Theresa May faces familiar challenge in Donald Trump
All prime ministers gloss over differences in order to maintain the ‘special relationship’
Donald Trump and Theresa May: Trump is reported to have referred to her as “my Maggie”, hoping to nurture a relationship similar to that enjoyed between Ronald Reagan and Margaret Thatcher. Photograph: PA Wire
Donald Trump is such an extraordinary president that it is tempting to view Theresa May’s first meeting with him on Friday as an unusual, or even unprecedented, challenge. In many ways, however, she will tread the same path as each of her predecessors who greeted a new incumbent in the White House.
There will be the standard invocation of the “special relationship”, the usual organisational chaos of trying to deal with a White House team not fully in place, and the routine attempt to establish a warm personal relationship with the most powerful man in the world. London and Washington have never been on precisely the same page on every global policy issue, so May’s efforts to gloss over their differences will follow a long-established pattern too.
The prime minister does face a special challenge, however, insofar as Britain’s decision to leave the European Union has left it more than ever dependent on American goodwill. She is expected to tell Trump that Britain and America can “rediscover our confidence” and “lead together again” in the wake of Brexit and his election.
Her problem is that leaving the EU will almost inevitably diminish Britain’s influence in a world which Trump has shown no enthusiasm for leading. And her key objective of securing a free trade deal with the US could be complicated by the president’s strident protectionism, and his view of international relations as a zero-sum game.
It is true that Trump favours bilateral trade deals over multilateral ones, but any such agreement could face fierce political resistance in Britain. Already, opposition politicians have warned May against any deal that could weaken Britain’s food safety standards by admitting hormone-filled US beef, or allow US healthcare companies to provide services to the National Health Service.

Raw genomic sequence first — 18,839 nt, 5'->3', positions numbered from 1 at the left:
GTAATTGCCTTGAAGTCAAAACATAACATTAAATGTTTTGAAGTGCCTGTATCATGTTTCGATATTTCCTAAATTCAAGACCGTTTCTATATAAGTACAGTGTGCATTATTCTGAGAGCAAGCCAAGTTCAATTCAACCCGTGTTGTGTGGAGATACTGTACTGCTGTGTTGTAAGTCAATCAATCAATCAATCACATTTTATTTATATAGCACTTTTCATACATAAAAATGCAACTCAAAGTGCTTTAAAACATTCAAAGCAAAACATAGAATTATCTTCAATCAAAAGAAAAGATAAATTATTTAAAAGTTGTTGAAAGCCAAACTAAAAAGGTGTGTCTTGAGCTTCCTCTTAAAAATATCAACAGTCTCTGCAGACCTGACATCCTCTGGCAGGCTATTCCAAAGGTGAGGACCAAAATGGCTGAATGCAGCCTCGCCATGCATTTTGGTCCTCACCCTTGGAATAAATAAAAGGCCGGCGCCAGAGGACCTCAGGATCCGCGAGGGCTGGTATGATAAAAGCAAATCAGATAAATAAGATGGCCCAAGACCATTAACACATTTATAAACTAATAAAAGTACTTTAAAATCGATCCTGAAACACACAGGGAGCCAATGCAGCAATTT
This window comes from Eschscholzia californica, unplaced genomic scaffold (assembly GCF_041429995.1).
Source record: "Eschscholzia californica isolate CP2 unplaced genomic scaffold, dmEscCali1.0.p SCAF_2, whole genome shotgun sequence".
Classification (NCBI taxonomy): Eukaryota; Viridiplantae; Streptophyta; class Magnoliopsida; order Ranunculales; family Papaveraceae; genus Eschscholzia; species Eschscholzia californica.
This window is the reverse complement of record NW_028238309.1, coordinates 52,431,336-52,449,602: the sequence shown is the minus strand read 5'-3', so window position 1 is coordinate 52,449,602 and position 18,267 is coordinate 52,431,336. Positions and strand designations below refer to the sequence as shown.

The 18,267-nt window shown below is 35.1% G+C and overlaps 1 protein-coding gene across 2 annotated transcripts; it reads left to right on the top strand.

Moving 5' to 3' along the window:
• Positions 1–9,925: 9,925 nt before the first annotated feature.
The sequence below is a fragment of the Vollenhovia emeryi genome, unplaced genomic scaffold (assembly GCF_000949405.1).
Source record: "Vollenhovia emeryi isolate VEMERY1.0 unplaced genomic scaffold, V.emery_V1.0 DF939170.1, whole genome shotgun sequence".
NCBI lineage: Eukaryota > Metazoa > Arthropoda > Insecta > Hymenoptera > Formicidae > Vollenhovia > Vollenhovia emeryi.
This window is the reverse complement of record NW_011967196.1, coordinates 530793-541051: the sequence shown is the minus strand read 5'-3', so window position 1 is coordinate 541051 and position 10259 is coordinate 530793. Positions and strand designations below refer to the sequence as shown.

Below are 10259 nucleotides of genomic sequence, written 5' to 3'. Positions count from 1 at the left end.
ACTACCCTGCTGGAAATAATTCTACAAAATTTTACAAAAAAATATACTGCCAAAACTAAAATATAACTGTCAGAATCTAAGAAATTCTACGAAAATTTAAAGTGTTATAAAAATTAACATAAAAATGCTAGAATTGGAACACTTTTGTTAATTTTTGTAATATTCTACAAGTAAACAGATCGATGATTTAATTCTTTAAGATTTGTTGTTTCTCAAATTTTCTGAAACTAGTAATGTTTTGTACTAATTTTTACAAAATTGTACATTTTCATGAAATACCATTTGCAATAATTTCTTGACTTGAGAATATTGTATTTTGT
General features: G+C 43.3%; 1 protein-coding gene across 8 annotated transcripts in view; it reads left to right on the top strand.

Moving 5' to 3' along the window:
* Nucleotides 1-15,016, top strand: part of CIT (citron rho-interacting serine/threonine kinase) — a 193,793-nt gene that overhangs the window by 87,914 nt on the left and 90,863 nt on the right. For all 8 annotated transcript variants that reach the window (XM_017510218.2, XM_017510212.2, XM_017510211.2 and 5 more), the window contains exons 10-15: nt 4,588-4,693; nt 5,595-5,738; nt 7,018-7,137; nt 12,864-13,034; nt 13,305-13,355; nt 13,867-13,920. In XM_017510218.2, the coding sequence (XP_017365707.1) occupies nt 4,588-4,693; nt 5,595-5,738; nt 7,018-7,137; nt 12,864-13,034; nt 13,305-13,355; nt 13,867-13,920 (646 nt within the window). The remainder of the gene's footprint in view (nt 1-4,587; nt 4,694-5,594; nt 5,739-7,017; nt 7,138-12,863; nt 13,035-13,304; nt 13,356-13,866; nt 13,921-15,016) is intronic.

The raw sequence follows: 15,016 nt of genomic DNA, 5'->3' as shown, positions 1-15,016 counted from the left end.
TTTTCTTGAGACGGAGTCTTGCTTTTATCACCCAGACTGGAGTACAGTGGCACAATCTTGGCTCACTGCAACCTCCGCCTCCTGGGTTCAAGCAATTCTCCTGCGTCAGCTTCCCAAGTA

During the US election campaign, May criticised Trump’s offensive remarks about women, and British politicians united in denouncing his call for a ban on Muslims entering the US. She can ignore the president’s endorsement of torture as an interrogation technique as long as he confines himself to fantasising about it.
If Trump actually authorises the use of torture, however, May will face difficult questions about intelligence sharing – the most important, substantive element of the special relationship. Given her explicit rejection of torture, would British intelligence services accept – or act on – intelligence acquired by the US through torture? And could suspected terrorists be extradited from Britain to the US if there is a chance they would be tortured in custody?
Trump is reported to have referred to May as “my Maggie”, hoping to nurture a relationship similar to that enjoyed between Ronald Reagan and Margaret Thatcher. For now, the prime minister’s most important objective will be to reinforce such warm feelings and to establish herself as the new president’s closest friend among world leaders.
Soon, however, she will face tough foreign policy choices if Trump continues to trample over the global order, and a major task of domestic political management when the disappointing reality of a new trade deal becomes clear.